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M Kamermans, I Fahrenfort, T Sjoerdsma; GABAergic Modulation of Ephaptic Feedback in the Outer Retina . Invest. Ophthalmol. Vis. Sci. 2002;43(13):2920.
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© ARVO (1962-2015); The Authors (2016-present)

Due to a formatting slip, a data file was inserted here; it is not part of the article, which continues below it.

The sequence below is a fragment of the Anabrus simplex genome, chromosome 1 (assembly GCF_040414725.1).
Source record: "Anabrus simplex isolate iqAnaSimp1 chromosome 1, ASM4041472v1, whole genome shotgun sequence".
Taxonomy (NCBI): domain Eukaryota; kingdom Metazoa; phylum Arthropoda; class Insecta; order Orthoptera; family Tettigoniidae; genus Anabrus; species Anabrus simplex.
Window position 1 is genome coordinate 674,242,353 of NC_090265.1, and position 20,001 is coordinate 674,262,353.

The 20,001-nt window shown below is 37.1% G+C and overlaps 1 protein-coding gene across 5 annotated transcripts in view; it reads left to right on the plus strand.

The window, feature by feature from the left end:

Purpose: In Goldfish, both cones and horizontal cells (HCs) have ionotropic GABA-receptors (Kaneko, 1986; Verweij, 1998) and HCs release GABA using a GABA transporter (Yazulla, 1982; Schwartz, 1987). It has been proposed that HCs feed back to cones via this GABAergic system. However, full-field light stimulation does not lead to a closure of a GABA-gated conductance in the cones. Instead, negative feedback from HCs to cones is mediated via an ephaptic mechanism involving hemichannels (Kamermans, 2001). This leaves the role of the GABAergic system, present in the outer retina, unexplained. Methods: Single cell electrophysiology on isolated goldfish retinas. Results: Here we show that the GABAergic system modulates the amplitude of the feedback-mediated responses in both cones and HCs. This modulation depends on the GABA-receptors in the cones. Changing the outward GABA-gated current of the cones into an inward current, by manipulating the chloride equilibrium potential in cones, abolishes the modulatory effect of GABA. We propose the following mechanism. Current flows into the hemichannels on the horizontal cell dendrites. This current induces a voltage drop along the intersynaptic space in the synaptic terminal, making the extracellular potential near the Ca-channels slightly negative. This forms the basis for the ephaptic negative feedback mechanism. Since part of the GABA-gated channels of the cone are in the cone/HC synapse, the GABA-gated current flowing out of the cone can provide part of the hemichannel current, and thereby decrease the amount of current flowing through the intersynaptic space from outside the synaptic terminal. This GABAergic redirection of the hemichannel-mediated current leads to a decrease in voltage drop in the intersynaptic space leading to a decrease of feedback. Estimates of the time-constant of the modulatory effect of GABA indicate that it is larger than 5 sec. Immunolocalization of GAT1, GAT2 and GAT3 revealed that the majority of the transporters on HC are outside the cone/HC synapse (Klooster et al., ARVO 2002). This suggests that HCs release GABA in a large extrasynaptic compartment. Conclusion: This organization might account for the slow time constant of the GABAergic modulation. Since the GABA-release is high in the dark-adapted retina, this mechanism down regulates feedback in that condition.
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